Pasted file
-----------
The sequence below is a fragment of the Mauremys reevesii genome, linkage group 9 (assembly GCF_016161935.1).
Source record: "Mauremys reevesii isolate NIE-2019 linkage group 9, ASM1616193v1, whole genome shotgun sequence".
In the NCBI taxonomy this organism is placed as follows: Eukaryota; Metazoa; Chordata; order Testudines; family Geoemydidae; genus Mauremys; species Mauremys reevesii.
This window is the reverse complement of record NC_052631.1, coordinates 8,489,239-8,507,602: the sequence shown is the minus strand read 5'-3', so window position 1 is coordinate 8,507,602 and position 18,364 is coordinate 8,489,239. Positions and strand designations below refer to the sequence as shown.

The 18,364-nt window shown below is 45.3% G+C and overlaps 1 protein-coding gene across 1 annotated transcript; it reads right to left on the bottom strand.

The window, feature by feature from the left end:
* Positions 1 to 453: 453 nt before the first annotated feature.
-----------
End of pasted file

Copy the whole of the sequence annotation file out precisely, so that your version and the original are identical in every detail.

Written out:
The sequence below is a fragment of the Mauremys reevesii genome, linkage group 9 (assembly GCF_016161935.1).
Source record: "Mauremys reevesii isolate NIE-2019 linkage group 9, ASM1616193v1, whole genome shotgun sequence".
In the NCBI taxonomy this organism is placed as follows: Eukaryota; Metazoa; Chordata; order Testudines; family Geoemydidae; genus Mauremys; species Mauremys reevesii.
This window is the reverse complement of record NC_052631.1, coordinates 8,489,239-8,507,602: the sequence shown is the minus strand read 5'-3', so window position 1 is coordinate 8,507,602 and position 18,364 is coordinate 8,489,239. Positions and strand designations below refer to the sequence as shown.

The 18,364-nt window shown below is 45.3% G+C and overlaps 1 protein-coding gene across 1 annotated transcript; it reads right to left on the bottom strand.

The window, feature by feature from the left end:
* Positions 1 to 453: 453 nt before the first annotated feature.